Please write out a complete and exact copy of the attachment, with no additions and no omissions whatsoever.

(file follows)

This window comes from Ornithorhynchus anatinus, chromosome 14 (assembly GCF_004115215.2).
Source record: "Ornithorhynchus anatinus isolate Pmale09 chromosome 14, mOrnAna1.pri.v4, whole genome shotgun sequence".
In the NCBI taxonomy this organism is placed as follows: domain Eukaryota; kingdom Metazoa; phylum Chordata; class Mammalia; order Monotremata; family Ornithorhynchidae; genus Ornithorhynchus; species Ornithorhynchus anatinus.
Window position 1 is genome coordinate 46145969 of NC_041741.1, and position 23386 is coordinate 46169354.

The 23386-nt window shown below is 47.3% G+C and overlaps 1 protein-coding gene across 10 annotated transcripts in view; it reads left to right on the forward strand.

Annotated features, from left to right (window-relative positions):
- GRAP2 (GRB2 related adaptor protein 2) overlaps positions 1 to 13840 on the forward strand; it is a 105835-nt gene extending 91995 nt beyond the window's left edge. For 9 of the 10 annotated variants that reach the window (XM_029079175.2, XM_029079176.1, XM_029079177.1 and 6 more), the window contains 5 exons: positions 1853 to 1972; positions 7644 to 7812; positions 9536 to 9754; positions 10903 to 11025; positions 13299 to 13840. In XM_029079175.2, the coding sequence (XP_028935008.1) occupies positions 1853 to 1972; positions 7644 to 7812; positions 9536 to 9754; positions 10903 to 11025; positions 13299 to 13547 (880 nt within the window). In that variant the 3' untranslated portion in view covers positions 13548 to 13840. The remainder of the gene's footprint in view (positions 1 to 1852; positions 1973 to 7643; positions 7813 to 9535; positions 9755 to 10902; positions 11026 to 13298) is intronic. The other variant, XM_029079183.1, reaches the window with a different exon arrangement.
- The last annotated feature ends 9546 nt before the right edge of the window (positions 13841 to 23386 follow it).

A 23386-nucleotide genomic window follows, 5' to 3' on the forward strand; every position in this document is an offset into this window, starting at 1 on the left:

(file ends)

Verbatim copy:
This window comes from Ornithorhynchus anatinus, chromosome 14 (assembly GCF_004115215.2).
Source record: "Ornithorhynchus anatinus isolate Pmale09 chromosome 14, mOrnAna1.pri.v4, whole genome shotgun sequence".
In the NCBI taxonomy this organism is placed as follows: domain Eukaryota; kingdom Metazoa; phylum Chordata; class Mammalia; order Monotremata; family Ornithorhynchidae; genus Ornithorhynchus; species Ornithorhynchus anatinus.
Window position 1 is genome coordinate 46145969 of NC_041741.1, and position 23386 is coordinate 46169354.

The 23386-nt window shown below is 47.3% G+C and overlaps 1 protein-coding gene across 10 annotated transcripts in view; it reads left to right on the forward strand.

Annotated features, from left to right (window-relative positions):
- GRAP2 (GRB2 related adaptor protein 2) overlaps positions 1 to 13840 on the forward strand; it is a 105835-nt gene extending 91995 nt beyond the window's left edge. For 9 of the 10 annotated variants that reach the window (XM_029079175.2, XM_029079176.1, XM_029079177.1 and 6 more), the window contains 5 exons: positions 1853 to 1972; positions 7644 to 7812; positions 9536 to 9754; positions 10903 to 11025; positions 13299 to 13840. In XM_029079175.2, the coding sequence (XP_028935008.1) occupies positions 1853 to 1972; positions 7644 to 7812; positions 9536 to 9754; positions 10903 to 11025; positions 13299 to 13547 (880 nt within the window). In that variant the 3' untranslated portion in view covers positions 13548 to 13840. The remainder of the gene's footprint in view (positions 1 to 1852; positions 1973 to 7643; positions 7813 to 9535; positions 9755 to 10902; positions 11026 to 13298) is intronic. The other variant, XM_029079183.1, reaches the window with a different exon arrangement.
- The last annotated feature ends 9546 nt before the right edge of the window (positions 13841 to 23386 follow it).

A 23386-nucleotide genomic window follows, 5' to 3' on the forward strand; every position in this document is an offset into this window, starting at 1 on the left: